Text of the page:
When you find out you’re pregnant, planning out your next neurotoxin injection is probably not top of mind. However, the question might arise while you’re worrying about single thing you eat, put on your skin, or are exposed to. While it may not be your first thought, we know you have questions. We’ve gathered up top expert injectors who can clear up any misinformation and share when the best time will be to stop, pause or resume your injections.
Can you get neurotoxin injections while pregnant?
All expert injectors will tell you the same thing. No! “Neurotoxin has been around for more than 20 years,” notes West Palm Beach, FL dermatologist Kenneth Beer, MD. “During that time a lot of women got pregnant or were pregnant when they got injections and there has never been any spike in birth defects in people that got received injections while pregnant. However, my bias is not to get injections when pregnant.”
According to Delray Beach, FL facial plastic surgeon Miguel Mascaro, MD, while the answer is always “no,” there is no established data that would point to why. “Even though the neurotoxin only affects the muscle it’s injected into, there are no studies that have been performed to evaluate the safety of neurotoxin injection into pregnant women because the ethics of possibly exposing a fetus overrule any need for such a study,” he explains. “Therefore, it’s unknown and for safety reasons not recommended.”
New York dermatologist Doris Day, MD adds that studies done in animals show the drug does not cross the placenta, which in her opinion shows that its theoritically safe, but you won’t catch her performing injections on a pregnant patient. “Even though I believe it is most likely safe, pregnancy is a precious time and anything can go wrong,” she shares. “I would hate for something unrelated to happen but we still question if the treatment was a good idea or may have had something to do with the adverse outcome of the pregnancy.”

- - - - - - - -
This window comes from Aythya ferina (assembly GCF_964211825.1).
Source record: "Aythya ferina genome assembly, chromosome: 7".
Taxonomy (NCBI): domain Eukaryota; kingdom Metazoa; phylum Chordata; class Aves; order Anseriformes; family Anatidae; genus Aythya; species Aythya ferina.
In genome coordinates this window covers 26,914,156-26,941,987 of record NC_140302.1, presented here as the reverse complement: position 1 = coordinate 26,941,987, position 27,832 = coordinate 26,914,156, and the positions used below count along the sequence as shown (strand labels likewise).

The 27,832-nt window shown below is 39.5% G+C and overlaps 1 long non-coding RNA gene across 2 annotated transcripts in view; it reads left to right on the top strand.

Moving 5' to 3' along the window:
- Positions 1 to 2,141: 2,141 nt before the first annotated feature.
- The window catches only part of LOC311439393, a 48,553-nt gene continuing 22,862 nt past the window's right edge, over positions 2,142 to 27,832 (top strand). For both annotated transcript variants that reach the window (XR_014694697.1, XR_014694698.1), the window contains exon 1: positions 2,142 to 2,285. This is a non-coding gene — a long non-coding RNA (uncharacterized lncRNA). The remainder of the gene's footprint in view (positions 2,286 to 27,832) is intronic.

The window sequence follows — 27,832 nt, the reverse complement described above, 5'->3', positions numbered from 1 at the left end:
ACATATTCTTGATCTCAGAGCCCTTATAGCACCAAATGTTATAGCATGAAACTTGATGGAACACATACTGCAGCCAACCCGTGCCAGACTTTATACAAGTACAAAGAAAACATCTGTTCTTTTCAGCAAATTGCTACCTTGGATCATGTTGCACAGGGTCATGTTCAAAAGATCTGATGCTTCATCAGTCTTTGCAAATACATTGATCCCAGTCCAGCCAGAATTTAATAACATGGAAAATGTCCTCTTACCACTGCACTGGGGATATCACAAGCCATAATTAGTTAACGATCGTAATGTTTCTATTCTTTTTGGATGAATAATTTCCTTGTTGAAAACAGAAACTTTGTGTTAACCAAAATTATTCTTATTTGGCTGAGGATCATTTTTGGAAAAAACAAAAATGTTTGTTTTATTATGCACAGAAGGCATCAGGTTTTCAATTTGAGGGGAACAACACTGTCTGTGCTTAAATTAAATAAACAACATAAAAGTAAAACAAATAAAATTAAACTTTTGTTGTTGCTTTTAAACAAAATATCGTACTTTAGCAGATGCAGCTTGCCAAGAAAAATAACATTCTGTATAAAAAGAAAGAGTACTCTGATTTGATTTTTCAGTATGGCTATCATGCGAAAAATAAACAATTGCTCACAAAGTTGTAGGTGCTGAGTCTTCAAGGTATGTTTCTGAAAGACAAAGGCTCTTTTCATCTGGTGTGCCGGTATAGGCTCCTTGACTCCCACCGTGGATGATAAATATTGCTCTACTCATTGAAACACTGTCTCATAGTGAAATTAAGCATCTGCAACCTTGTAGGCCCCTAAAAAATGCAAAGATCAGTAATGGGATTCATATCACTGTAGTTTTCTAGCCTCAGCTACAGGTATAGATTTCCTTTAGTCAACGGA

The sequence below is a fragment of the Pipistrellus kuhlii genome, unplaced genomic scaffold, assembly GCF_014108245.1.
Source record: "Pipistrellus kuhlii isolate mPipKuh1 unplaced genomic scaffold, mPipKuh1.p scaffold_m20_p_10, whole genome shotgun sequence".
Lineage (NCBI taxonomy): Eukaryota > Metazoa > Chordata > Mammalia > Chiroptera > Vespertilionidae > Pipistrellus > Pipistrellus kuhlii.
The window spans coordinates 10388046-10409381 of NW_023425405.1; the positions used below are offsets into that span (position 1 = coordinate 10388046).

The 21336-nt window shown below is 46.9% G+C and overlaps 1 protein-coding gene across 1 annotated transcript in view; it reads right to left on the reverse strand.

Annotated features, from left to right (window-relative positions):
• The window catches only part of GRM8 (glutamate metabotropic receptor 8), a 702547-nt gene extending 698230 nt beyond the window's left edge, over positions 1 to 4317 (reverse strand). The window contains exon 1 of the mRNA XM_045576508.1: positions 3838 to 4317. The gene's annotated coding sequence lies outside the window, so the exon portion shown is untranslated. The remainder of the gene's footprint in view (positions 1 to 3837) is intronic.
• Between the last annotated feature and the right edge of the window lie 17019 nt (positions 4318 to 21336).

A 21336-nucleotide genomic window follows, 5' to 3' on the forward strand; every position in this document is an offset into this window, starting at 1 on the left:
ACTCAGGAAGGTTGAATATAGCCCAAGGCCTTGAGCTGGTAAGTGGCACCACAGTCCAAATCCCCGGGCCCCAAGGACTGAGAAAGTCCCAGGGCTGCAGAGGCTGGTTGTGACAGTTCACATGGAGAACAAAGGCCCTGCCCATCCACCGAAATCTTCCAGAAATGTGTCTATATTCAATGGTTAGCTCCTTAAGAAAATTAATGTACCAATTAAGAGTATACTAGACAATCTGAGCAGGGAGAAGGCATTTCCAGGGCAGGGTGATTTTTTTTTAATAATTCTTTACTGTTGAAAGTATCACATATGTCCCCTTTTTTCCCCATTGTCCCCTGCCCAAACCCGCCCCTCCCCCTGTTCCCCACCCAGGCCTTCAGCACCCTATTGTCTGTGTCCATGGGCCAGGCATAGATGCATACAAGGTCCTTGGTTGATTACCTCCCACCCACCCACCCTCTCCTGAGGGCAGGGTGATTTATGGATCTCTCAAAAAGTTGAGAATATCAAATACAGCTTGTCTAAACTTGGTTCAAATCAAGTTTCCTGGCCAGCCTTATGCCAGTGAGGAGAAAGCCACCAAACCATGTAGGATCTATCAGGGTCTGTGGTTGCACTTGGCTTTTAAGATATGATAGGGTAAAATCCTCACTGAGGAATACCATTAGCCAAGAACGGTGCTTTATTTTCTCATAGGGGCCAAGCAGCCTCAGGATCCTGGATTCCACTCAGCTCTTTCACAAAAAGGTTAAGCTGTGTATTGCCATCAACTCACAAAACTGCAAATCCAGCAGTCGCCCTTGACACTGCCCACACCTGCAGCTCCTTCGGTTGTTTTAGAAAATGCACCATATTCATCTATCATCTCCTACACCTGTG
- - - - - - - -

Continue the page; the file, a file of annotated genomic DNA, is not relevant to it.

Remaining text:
“I am not in favor of giving injections or any other drug that is not absolutely necessary to any mother who believes she is or is pregnant or a breast-feeding mother,” says Boca Raton, FL oculoplastic surgeon Steven Fagien, MD, who also cites the lack of evidence showing its dangerous to a fetus. “My philosophy, as in many things is that, ‘the absence of evidence is not the evidence of absence.’”
If you’re trying to get pregnant, should you pause your injections?
Now, when to stop if you know a pregnancy is pending is a different thing. “I would stop a few months before,” advises Dr. Beer.
Dr. Day notes that her patients who are trying to conceive typically don’t press pause. “I do not have my patients stop these treatments if they are trying to get pregnant or going through fertility treatments,” she says. “I always defer to their OBGYN, but from my point of view there is no reason to stop treatments until they know they are pregnant.”
How soon after childbirth can you resume treatment?
“Once breastfeeding is done, it’s fair game,” says Dr. Mascaro.
What is a safe anti-aging routine to use while deferring injections?
For those 40 weeks, the approach should be back to basics adds Dr. Mascaro: “Moisturizer, SPF and a healthy diet will do wonders during those times as hormones can do all kinds of things during pregnancy.”
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